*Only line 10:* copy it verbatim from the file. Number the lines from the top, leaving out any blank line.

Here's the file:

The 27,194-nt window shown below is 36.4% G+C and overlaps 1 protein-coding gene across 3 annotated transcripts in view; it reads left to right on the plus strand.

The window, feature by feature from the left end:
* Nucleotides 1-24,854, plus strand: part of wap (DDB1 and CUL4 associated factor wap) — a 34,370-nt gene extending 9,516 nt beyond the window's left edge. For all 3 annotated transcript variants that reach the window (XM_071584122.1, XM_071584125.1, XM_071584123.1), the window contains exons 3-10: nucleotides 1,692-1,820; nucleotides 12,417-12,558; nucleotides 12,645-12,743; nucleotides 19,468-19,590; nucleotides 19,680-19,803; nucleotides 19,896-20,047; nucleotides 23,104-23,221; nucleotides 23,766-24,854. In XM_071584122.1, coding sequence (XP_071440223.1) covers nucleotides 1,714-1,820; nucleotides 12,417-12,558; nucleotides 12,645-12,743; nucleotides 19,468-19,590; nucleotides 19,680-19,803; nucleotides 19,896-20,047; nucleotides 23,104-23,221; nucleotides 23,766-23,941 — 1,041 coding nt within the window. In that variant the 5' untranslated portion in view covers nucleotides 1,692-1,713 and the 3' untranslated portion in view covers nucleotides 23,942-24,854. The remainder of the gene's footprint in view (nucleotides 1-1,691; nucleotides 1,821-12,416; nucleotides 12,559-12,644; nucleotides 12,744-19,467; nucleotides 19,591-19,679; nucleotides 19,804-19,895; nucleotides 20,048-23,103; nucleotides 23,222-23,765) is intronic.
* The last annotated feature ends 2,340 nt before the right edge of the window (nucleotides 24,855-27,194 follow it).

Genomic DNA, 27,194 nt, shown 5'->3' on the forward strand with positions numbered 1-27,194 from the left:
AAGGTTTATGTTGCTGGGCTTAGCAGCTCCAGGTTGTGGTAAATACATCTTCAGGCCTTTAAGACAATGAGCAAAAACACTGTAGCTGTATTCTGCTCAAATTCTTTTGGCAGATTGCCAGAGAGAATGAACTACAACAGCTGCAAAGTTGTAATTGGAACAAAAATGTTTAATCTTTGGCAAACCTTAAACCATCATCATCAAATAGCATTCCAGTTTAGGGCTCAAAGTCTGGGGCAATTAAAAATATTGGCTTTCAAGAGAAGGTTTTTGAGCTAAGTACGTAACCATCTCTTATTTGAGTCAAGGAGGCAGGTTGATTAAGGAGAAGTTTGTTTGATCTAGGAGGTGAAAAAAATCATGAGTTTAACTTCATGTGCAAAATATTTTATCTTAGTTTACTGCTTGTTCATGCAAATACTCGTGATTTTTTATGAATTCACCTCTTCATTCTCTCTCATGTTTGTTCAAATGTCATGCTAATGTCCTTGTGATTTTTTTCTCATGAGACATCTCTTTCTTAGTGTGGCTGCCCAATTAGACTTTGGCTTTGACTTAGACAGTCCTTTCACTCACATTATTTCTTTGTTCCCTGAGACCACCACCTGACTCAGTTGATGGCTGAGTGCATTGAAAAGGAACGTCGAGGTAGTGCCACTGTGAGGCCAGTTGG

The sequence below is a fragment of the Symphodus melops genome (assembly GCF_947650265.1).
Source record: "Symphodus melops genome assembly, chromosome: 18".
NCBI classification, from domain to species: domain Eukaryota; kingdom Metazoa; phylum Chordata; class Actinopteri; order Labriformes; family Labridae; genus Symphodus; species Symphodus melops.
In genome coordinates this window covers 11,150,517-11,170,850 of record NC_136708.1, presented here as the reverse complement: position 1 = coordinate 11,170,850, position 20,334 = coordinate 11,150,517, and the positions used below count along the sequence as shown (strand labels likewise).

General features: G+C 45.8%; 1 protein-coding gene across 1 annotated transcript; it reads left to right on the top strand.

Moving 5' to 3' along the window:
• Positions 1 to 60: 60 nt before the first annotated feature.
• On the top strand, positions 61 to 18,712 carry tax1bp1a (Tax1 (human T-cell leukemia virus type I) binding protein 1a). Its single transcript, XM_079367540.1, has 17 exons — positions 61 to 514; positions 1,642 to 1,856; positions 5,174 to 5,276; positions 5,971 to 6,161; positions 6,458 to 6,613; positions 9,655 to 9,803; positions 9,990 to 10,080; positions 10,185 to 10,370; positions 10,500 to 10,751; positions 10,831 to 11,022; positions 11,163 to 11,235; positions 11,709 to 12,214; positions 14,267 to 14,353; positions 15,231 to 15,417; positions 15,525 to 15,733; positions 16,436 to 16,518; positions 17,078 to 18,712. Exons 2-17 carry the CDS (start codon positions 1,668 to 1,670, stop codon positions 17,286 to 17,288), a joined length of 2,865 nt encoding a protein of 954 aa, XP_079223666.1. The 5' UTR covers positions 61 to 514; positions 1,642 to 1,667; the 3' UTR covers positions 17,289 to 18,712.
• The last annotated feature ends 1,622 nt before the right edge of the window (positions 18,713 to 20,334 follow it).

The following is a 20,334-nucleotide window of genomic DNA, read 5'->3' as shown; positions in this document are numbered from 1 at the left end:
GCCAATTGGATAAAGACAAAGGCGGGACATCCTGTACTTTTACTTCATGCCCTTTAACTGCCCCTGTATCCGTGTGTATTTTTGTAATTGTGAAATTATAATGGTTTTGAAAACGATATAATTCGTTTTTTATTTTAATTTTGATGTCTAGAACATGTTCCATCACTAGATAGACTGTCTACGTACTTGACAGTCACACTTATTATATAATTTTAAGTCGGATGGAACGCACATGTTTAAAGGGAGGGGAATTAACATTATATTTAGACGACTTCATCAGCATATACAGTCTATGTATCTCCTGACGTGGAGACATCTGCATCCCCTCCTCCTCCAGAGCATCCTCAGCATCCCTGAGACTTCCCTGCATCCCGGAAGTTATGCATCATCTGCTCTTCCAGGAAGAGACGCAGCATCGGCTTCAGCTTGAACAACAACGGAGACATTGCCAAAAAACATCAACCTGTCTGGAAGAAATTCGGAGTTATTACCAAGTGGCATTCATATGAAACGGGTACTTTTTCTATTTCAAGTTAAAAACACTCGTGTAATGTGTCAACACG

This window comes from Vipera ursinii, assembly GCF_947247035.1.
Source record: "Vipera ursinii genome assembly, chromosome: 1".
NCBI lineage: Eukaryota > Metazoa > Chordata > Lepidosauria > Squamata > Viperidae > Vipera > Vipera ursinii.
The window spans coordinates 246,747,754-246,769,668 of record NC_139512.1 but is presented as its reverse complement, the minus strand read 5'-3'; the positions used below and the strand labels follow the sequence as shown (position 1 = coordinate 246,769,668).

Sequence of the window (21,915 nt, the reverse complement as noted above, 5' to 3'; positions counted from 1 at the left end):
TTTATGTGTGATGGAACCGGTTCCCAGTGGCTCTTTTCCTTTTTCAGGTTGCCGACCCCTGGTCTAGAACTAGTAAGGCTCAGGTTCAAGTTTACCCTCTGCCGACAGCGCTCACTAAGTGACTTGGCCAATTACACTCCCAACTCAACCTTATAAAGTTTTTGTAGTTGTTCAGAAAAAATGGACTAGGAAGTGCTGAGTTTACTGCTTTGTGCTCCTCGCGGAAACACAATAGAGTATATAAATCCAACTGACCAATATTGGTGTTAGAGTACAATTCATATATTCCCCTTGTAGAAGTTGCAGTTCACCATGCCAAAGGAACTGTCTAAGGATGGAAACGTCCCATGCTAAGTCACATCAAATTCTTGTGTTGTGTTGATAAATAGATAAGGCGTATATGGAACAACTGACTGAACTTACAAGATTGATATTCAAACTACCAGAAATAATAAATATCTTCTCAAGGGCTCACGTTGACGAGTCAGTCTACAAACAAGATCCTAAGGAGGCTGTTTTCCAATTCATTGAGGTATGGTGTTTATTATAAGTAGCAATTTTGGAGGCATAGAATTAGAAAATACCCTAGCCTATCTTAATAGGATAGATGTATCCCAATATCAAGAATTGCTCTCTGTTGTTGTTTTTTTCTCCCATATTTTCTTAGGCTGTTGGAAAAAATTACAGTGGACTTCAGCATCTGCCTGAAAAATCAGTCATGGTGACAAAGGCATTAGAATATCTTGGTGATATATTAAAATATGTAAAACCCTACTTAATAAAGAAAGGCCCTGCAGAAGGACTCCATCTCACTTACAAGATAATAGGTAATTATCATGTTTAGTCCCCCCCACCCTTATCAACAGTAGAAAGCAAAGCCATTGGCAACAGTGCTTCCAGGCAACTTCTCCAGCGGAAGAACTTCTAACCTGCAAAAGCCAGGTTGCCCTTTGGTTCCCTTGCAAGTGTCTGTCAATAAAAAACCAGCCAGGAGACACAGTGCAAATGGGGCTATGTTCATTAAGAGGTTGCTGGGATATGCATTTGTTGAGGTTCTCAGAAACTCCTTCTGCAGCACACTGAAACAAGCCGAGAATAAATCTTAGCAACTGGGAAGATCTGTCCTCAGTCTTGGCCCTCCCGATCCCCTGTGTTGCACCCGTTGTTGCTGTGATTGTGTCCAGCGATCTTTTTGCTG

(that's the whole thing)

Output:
In genome coordinates this window covers 11,150,517-11,170,850 of record NC_136708.1, presented here as the reverse complement: position 1 = coordinate 11,170,850, position 20,334 = coordinate 11,150,517, and the positions used below count along the sequence as shown (strand labels likewise).